Republican leaders came out on Sunday morning talk shows in support of their embattled colleague Governor Chris Christie of New Jersey, who has faced harsh scrutiny since his administration was implicated last month in a scheme to create traffic gridlock as political retribution against a local mayor.
GOP allies including House Budget Committee Chairman Paul Ryan, former New York City mayor Rudy Giuliani and Louisiana Gov. Bobby Jindal all showed solidarity with Christie, saying that before all the facts are known for certain about Christie's involvement in the scandal, it's too early to pull the plug on the aspiring 2016 presidential candidate.
"I consider Chris Christie a friend. I think he's been a fantastic governor," Ryan said in an interview on ABC's This Week Sunday. "Right now, all we know is one person's word against another. You can't base any conclusion on such a thing... And so unless something else is known or made clear, I don't see why you would change what's going on right now. I don't think he should step down because nothing has been proven, and you always give a person the benefit of the doubt in those kind of situations, in my judgment."
Federal and New Jersey state investigations are probing the traffic scandal after it was revealed that a top Christie aide organized lane closures on the George Washington Bridge to snarl traffic as revenge against a local New Jersey Mayor who had refused to endorse Christie for re-election.
A lawyer for former Christie ally and Port Authority of New York and New Jersey appointee David Wildstein claimed Friday that "evidence exists" that Christie knew of the traffic jam, despite his claims to ignorance in a press conference last month. Wildstein's lawyer wrote a letter citing unspecified evidence tying Christie to knowledge of lane closures on the George Washington Bridge “during the period when the lanes were closed, contrary to what the governor stated publicly.”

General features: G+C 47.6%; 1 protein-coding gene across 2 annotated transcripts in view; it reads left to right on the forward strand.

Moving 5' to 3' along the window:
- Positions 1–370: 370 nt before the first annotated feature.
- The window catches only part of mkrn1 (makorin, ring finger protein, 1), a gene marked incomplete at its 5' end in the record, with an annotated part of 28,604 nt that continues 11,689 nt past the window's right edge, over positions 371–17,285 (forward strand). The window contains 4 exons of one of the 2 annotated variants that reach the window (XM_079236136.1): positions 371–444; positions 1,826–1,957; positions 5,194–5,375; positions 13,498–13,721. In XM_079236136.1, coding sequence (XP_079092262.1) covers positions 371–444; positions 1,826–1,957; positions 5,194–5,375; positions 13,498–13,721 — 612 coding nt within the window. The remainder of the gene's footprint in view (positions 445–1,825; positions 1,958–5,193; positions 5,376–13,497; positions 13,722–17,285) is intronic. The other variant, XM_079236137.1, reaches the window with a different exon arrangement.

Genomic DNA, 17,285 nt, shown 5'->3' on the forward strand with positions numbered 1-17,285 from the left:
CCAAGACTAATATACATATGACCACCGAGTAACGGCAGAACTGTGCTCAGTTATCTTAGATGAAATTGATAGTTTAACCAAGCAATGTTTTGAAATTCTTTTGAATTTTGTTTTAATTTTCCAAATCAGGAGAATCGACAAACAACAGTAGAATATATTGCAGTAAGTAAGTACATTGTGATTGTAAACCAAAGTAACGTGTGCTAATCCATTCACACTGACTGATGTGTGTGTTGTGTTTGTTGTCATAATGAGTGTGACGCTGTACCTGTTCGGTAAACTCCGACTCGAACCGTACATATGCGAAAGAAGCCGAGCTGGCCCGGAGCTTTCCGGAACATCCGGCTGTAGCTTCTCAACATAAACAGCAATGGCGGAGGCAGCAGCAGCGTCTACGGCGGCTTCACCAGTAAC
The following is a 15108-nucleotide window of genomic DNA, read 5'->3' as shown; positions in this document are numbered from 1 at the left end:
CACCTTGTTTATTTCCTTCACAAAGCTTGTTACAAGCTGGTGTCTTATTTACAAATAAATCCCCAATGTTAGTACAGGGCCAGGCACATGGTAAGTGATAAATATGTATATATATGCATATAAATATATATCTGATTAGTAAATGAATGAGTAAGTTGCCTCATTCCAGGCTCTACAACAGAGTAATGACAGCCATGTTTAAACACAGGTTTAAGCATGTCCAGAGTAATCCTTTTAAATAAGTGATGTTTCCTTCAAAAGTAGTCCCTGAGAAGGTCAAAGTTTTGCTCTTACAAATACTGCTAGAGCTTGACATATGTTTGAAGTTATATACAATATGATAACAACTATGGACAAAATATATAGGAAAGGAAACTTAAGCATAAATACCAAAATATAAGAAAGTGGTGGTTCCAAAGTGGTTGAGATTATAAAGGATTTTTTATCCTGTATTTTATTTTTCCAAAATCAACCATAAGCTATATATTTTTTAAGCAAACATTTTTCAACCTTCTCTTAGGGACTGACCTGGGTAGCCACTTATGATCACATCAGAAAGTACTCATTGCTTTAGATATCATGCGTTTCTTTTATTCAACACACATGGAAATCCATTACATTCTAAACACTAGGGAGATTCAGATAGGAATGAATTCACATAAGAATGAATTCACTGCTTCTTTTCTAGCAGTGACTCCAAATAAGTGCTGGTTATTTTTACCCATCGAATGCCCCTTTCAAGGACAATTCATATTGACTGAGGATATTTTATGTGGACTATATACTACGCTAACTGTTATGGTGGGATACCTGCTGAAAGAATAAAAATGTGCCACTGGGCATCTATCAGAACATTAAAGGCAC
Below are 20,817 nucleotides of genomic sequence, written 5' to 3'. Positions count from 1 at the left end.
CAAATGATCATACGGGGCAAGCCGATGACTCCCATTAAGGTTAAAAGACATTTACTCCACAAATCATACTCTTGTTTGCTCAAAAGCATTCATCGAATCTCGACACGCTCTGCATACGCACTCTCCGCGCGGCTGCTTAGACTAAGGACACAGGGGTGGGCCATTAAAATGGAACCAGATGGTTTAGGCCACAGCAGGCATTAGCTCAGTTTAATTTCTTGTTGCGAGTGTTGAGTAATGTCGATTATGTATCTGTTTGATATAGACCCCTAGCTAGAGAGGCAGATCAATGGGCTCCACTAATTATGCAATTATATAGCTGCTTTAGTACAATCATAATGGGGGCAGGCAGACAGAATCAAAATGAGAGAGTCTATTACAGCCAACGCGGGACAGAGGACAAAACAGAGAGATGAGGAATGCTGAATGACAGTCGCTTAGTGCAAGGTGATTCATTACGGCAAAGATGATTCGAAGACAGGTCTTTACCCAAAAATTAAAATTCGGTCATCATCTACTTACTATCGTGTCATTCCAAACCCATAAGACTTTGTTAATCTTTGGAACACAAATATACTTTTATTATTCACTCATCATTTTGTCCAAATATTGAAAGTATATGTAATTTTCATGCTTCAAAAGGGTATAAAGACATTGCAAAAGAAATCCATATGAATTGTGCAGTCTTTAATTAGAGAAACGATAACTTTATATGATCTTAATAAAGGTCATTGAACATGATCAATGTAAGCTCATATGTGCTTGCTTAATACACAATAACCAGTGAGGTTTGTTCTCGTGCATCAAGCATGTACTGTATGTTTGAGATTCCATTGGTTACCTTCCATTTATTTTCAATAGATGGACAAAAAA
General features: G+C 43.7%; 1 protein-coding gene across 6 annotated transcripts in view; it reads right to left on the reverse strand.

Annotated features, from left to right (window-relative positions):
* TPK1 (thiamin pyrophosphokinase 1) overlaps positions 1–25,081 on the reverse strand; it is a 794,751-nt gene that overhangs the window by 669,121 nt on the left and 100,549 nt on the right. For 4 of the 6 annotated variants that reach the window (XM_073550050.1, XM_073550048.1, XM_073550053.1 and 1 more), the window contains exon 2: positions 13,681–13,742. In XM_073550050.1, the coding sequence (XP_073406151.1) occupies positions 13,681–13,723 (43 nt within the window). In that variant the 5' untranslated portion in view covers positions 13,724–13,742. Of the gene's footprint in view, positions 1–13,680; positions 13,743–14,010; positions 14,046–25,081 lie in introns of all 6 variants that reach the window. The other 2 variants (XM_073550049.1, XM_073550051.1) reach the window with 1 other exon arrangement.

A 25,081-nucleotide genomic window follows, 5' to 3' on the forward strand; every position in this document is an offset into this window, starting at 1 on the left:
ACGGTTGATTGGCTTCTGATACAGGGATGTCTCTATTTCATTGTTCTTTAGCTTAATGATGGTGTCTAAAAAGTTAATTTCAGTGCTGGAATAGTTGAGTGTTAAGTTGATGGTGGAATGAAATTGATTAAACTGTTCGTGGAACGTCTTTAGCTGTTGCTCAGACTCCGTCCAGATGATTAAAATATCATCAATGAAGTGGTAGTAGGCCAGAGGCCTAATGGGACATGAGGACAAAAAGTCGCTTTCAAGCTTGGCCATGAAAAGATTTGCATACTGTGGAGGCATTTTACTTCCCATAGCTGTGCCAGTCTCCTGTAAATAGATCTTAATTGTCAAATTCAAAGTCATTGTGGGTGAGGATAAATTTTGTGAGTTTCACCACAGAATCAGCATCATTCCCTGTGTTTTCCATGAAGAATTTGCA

Christie has virulently denied the allegations, denouncing Wildstein, and Giuliani said Sunday in an interview with CBS's Face the Nation that it's too early to tell. "The governor has denied it. So far, there's no evidence to suggest that he's not telling the truth. I think the governor knows the consequences," said Giuliani. "If he's lying, it's a really bad situation. If he's not lying, then something very unfair is being done to him. So let's see what happens."
"If the governor didn't tell the truth, the governor is in serious trouble," Giuliani went on. "[But] we shouldn't jump to that conclusion until there's evidence to suggest that."
Christie plays a highly visible role in the GOP as chair of the Republican Governors Association. Louisiana Governor Bobby Jindal, a former head of the association, said he supported the beleaguered governor's chairmanship, and emphasized unification within the GOP.
"I don't think he should step down, I think he should stay there," Jindal said of Christie on CNN's State of the Union. I n the RGA, he said, "no one governor is more important than another... What really matters is the RGA is a place where our governors come together."